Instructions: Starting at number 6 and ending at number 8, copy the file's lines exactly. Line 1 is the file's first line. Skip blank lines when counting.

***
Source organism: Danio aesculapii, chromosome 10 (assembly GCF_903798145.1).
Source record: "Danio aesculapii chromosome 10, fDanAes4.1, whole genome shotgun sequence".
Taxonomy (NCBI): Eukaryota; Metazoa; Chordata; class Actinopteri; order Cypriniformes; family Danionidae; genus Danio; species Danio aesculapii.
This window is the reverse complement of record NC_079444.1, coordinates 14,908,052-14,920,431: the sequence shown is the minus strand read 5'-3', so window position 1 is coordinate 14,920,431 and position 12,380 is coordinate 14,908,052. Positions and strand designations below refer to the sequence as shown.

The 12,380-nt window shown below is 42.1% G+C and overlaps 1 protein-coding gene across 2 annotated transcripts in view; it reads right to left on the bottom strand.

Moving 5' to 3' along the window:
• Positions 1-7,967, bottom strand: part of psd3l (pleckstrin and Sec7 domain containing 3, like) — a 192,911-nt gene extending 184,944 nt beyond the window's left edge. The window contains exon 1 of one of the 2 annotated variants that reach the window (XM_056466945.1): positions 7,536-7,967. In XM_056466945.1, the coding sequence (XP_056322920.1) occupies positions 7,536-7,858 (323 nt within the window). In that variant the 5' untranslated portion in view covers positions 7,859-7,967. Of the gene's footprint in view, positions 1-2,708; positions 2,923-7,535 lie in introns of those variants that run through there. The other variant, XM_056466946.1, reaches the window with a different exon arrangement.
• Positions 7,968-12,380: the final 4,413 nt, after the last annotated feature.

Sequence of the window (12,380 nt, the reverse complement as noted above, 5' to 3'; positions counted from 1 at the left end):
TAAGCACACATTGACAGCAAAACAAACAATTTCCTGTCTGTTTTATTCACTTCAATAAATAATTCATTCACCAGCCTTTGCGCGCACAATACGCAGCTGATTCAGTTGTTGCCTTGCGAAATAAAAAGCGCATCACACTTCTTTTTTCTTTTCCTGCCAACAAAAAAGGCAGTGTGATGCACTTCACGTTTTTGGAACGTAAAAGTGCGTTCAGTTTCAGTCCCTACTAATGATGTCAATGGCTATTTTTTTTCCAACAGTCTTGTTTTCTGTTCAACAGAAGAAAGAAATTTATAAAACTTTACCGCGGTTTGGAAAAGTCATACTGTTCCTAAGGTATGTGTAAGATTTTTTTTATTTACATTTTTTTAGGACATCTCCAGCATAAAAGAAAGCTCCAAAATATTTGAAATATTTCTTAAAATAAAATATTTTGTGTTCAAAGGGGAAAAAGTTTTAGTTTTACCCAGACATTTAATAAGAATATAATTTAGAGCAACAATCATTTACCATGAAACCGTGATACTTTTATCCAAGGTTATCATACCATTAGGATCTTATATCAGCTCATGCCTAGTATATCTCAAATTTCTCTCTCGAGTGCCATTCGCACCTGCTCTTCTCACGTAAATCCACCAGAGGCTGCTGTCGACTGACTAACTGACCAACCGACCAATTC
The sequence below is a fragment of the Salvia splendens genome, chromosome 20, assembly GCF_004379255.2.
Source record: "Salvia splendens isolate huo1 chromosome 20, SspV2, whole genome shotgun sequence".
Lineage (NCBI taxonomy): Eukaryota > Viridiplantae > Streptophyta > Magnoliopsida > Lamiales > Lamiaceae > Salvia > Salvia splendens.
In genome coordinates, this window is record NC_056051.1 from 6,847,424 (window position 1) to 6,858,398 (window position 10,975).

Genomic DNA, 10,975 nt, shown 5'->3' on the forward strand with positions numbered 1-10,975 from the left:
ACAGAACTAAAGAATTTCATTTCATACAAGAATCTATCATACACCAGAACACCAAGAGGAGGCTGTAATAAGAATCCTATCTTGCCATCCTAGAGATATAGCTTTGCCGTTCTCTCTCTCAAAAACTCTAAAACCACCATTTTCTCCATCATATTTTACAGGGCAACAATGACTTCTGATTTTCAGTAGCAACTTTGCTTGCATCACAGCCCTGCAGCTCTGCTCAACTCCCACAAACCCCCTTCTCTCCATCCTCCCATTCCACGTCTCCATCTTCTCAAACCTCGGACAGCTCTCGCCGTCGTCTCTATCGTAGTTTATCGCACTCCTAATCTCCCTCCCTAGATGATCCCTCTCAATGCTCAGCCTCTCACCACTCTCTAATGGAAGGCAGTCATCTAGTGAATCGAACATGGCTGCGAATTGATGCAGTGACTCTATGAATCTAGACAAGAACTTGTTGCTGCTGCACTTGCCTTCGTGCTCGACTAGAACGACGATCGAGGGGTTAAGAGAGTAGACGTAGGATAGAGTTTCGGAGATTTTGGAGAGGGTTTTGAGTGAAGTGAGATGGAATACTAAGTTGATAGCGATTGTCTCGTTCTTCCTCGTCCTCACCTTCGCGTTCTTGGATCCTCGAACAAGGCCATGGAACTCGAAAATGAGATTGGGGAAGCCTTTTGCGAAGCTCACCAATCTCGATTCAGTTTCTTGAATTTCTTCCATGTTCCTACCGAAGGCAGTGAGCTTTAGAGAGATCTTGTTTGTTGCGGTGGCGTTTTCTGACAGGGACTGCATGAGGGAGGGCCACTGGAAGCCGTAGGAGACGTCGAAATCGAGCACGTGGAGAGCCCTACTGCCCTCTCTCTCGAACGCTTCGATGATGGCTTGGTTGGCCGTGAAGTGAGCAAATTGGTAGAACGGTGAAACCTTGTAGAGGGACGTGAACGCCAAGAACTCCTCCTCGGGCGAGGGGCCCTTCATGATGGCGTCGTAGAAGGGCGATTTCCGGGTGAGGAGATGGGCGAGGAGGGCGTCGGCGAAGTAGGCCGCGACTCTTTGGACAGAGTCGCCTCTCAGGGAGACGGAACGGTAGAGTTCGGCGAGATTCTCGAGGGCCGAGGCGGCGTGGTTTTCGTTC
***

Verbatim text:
Moving 5' to 3' along the window:
• Positions 1-7,967, bottom strand: part of psd3l (pleckstrin and Sec7 domain containing 3, like) — a 192,911-nt gene extending 184,944 nt beyond the window's left edge. The window contains exon 1 of one of the 2 annotated variants that reach the window (XM_056466945.1): positions 7,536-7,967. In XM_056466945.1, the coding sequence (XP_056322920.1) occupies positions 7,536-7,858 (323 nt within the window). In that variant the 5' untranslated portion in view covers positions 7,859-7,967. Of the gene's footprint in view, positions 1-2,708; positions 2,923-7,535 lie in introns of those variants that run through there. The other variant, XM_056466946.1, reaches the window with a different exon arrangement.
• Positions 7,968-12,380: the final 4,413 nt, after the last annotated feature.